Print

Guitarrón

chordophone

 

Guitarrón means 'big guitar' (the suffix '-ón' meaning 'big' in Spanish). With a shape referring to a big guitar, the instrument has some specific morphological aspects. The very large, domed soundbox obliges the musician to tilt the instrument upwards so that he can embrace it and reach the six strings with his right arm. The neck is short and has no frets. The strings are plucked with the pulp of the fingers of the right hand, and, because there are no frets on the neck, have a fairly high action. A great deal of force in the left hand is therefore necessary to shorten them. These distinct acoustical features provide the guitarrón with a sound that is both powerful and richly coloured.

The guitarrón appeared in Mexico in the 17th century. At that time, several musical instruments of European origin became widely used in Central and South America. Subsequently, local makers produced instruments inspired by European instruments but integrating typical Latin American characteristics. This is the case of the guitarrón. Despite their similarity, it is not certain that the guitarrón derives directly from the guitar. It may have originated from another instrument introduced by the Spaniards in the 16th century, the bajo de uña, or 'mute bass'.

The guitarrón plays a central role in the Mariachi ensemble (video), supporting it with its bass notes. Mariachi orchestras, developed in the 19th century in the Mexican province of Jalisco, are the result of the syncretism between pre-Colombian, European and African music. During the 20th century, this musical genre left the countryside and gradually became urbanized. Nowadays, it is so popular that it is often perceived as an image, representing the whole Mexico.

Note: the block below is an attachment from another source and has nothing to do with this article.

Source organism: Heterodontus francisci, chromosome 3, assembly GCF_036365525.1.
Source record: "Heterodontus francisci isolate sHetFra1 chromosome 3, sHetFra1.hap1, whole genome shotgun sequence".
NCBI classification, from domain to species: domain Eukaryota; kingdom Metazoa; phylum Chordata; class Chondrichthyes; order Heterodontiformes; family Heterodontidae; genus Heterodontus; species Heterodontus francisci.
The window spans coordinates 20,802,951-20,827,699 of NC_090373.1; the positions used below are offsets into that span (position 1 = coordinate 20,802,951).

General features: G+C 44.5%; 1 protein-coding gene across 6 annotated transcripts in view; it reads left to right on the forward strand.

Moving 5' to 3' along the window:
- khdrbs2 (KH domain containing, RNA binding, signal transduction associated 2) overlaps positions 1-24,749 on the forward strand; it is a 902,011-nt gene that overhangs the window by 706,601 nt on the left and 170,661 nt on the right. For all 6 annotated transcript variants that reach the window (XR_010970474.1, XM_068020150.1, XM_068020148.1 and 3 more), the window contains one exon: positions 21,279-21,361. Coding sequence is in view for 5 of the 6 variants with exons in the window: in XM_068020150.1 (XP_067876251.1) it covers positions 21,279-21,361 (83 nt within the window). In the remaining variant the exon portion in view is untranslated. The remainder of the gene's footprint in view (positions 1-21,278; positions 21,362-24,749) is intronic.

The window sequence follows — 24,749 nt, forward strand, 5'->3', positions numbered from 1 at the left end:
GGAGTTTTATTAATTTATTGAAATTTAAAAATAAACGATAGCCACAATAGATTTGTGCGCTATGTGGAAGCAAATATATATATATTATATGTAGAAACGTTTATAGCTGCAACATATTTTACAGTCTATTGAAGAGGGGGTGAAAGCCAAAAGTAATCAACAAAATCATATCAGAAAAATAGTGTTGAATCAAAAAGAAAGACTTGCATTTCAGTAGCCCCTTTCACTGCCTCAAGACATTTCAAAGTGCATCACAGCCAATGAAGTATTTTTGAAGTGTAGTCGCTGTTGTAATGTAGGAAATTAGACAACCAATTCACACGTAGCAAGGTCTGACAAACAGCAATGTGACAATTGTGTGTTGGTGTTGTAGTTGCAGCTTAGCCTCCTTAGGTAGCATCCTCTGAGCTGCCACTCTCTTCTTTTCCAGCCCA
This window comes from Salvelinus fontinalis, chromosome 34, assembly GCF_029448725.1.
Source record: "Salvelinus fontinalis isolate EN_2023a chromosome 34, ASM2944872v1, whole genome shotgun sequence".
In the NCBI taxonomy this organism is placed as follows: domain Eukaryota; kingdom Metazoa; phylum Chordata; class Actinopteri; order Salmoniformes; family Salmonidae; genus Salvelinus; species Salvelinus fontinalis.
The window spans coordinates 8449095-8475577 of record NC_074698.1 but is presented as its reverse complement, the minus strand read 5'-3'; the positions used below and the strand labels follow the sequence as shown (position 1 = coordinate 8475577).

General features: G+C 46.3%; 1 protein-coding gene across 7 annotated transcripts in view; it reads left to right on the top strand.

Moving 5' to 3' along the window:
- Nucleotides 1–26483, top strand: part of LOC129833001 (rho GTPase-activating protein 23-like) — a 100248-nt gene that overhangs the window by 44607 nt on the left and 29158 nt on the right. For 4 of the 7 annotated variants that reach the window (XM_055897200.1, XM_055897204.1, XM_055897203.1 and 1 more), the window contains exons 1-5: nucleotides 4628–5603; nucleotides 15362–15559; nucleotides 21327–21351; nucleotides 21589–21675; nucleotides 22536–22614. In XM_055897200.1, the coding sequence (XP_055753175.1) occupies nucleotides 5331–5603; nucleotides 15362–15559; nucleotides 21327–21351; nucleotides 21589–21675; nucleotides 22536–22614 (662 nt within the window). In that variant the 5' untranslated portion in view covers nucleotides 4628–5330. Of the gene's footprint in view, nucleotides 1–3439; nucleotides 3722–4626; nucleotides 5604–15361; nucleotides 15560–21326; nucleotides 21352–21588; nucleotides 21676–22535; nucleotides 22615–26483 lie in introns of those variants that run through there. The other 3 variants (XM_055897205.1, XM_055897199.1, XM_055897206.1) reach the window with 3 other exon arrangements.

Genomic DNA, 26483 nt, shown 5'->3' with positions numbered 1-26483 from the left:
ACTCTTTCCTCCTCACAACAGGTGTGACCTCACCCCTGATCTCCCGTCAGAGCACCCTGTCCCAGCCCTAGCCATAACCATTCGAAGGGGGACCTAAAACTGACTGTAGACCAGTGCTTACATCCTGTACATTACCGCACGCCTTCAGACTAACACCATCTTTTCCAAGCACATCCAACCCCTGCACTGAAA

In the Mariachi orchestra, the guitarrón provides the bass line, the rhythmic pattern and the harmony. Its low timbre counterbalances the bright sound of the brass instruments. Together with the harp and the guitar he forms the rhythm section of the ensemble, called las armonias, while the violin and brass instruments play the melody. Nowadays, the guitarrón tends to replace the harp, as it is easier to transport.

The musician often plays in parallel octaves, which is facilitated by the tuning of the instrument. The strings do not progress in a linear fashion from the lowest to the highest. The upper string is lowered by an octave, sounding only one octave higher than the lowest string.

The guitarrón gives Mariachi ensembles their typical sound. It is said that if the guitarrón is missing, there can be no performance!

 

 

External Video
See video
See video